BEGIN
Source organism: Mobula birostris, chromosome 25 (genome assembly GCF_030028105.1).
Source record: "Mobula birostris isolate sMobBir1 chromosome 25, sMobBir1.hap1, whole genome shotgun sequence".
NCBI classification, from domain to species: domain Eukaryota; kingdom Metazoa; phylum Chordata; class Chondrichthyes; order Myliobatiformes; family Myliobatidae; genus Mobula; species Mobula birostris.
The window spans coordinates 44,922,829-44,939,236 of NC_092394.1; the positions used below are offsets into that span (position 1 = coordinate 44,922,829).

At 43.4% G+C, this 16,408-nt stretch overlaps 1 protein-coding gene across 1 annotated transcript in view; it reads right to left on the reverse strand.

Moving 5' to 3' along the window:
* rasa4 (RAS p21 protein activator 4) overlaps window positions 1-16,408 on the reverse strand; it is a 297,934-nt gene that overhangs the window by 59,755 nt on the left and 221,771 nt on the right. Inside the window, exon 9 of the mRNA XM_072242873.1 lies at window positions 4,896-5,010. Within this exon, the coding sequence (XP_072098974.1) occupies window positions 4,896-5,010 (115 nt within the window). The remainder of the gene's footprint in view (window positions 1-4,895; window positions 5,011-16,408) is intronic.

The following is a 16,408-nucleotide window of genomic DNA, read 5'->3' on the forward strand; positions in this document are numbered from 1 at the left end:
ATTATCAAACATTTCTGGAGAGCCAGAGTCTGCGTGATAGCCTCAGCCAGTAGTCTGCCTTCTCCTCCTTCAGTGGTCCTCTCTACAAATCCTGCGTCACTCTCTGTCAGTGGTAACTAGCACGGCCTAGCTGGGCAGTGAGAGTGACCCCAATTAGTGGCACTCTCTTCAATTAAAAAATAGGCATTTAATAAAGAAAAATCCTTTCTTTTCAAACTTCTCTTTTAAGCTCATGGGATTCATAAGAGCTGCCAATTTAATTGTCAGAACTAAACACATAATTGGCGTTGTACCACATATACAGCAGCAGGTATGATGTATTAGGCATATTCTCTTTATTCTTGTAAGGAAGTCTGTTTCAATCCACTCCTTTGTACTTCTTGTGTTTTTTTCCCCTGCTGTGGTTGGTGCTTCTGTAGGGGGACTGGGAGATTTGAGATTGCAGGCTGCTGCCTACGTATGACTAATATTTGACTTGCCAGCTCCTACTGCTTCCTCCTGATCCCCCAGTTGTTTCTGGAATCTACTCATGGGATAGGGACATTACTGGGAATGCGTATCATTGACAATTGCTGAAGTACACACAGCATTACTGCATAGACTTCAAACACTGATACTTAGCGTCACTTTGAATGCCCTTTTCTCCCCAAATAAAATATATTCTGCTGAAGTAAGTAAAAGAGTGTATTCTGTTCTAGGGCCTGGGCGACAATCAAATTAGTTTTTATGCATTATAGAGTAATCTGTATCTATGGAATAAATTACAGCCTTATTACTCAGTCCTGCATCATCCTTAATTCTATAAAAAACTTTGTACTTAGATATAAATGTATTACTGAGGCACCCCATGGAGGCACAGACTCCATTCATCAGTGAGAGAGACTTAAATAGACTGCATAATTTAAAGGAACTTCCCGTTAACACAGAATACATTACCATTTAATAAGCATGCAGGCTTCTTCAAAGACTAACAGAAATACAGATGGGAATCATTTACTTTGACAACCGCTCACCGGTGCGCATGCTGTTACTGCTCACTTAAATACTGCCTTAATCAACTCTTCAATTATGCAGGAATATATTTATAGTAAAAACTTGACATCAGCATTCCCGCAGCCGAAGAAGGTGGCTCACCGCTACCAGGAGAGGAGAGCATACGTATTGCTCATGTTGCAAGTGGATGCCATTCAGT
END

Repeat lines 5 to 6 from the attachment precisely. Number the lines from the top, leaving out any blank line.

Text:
At 43.4% G+C, this 16,408-nt stretch overlaps 1 protein-coding gene across 1 annotated transcript in view; it reads right to left on the reverse strand.

Moving 5' to 3' along the window: